And I'll have something completely different for you tomorrow: a new foundation (and I will be accepting donations for it). Yes, I'll be reversing my stand against 'blegging -- but only because it's such a great cause (as you'll find out tomorrow). Bet you just can't wait!
So we watched Panic Room tonight. It was pretty good but it won't stay with me the way Panic did (an entirely different sort of movie but it had "Panic" in the title). But you gotta love Forest Whitaker. He plays the whole working-man/badass-with-a-heart-of-gold so very well (cf. Downtown). His performance in Jarmuch's Ghost Dog was better, I think (Forest + samauri swords = cool). But still: it's got Forest Whitaker so check it out.

Saturday, November 02, 2002

Ergo No Nanowrimo...

Nope, not doing NaNoWriMo this year. I did it last year, it was fruitful but I just don't have the time this year. And frankly, I'm kind of relieved. A marriage can stand only so much "waking up 2-hours earlier than usual, ignoring spouse, children, and chores to work on The Novel". Also this year brings with it the mysterious recording project "Project A.C.E.". In preparation for this project, I'm putting my new audio software through its paces.

And not that anyone really cares, but since I'm not doing NaNoWriMo and can't post my wordcount like either Kat or Mayize, I thought I'd post my test projects as I fiddle with them. So here is my first test: a test of how well Sonar 2.1 can handle Acid-ized loops, a test of how well the Cyclone DXi instrument works as a drum-machine/sample-playback device, and a test of some of Sonar's effects (mainly compression, EQ, and reverb) -- all of this on my Windows 98SE machine. Here is 30 seconds of looped, big-footin' funk:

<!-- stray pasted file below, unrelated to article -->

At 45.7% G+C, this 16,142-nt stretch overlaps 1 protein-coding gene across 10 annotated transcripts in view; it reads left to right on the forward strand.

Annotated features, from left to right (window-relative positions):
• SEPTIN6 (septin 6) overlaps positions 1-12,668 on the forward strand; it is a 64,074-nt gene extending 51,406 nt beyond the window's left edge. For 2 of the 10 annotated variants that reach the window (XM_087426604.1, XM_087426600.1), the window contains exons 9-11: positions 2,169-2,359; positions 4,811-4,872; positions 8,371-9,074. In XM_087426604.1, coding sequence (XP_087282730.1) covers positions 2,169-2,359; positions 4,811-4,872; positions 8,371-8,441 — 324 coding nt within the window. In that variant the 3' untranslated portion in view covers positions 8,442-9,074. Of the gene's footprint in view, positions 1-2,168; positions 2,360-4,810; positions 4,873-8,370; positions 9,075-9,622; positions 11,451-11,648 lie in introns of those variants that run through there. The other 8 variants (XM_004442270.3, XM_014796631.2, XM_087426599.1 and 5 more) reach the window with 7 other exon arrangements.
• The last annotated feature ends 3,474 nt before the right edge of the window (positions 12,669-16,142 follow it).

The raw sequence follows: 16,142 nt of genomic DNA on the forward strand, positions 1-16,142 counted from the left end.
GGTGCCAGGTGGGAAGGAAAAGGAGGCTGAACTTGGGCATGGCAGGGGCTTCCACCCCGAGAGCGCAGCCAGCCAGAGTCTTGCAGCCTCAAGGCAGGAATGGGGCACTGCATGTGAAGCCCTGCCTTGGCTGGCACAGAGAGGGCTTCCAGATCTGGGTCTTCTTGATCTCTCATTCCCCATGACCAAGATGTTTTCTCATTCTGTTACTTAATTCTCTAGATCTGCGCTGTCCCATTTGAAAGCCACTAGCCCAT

Test1.mp3 -- and you may need to right-click-save-as that and then open it up in the mp3 player of your choice. Again, it's not a song, just an experiment. And check back for more!
I propose this to be the Official Motto of St. 'Blog's Parish:

From this month's (November, 2002 -- an outstanding issue) Crisis magazine, here is Evelyn Waugh as quoted by novelist and historian H.W. Crocker III:

"There are countless horrible things happening all over the country, and horrible people prospering, but we must never allow them to disturb our equanimity or deflect us from our sacred duty to sabotage and annoy them whenever possible."

Whatcha think? Can I get a quorum for my referendum? Or at least a few "Amens"?

Friday, November 01, 2002

Where on earth have I been? Well, it's been busy: Mass this morning, then I busied myself with cleaning out a 20GB partition to make it ready for all the recording I'm about to do. After that I ran some errands (remind me never to go to Mailboxes ETC again -- they do a good job, don't get me wrong, but they charge you for every bit of it). Then I did some other stuff, I forget exactly what. Then I mowed the lawn until it started to snow. Then I ate pizza and listened to some sound demos online. Then the dishwasher broke and I had to take it apart and stare at it and tap the solenoid pensively with a screwdriver until it decided to start working again (really!). So that's what I've been up to and tomorrow doesn't look like it'll be much different.

But I should tell you, tomorrow, about the new "addition" to our "family".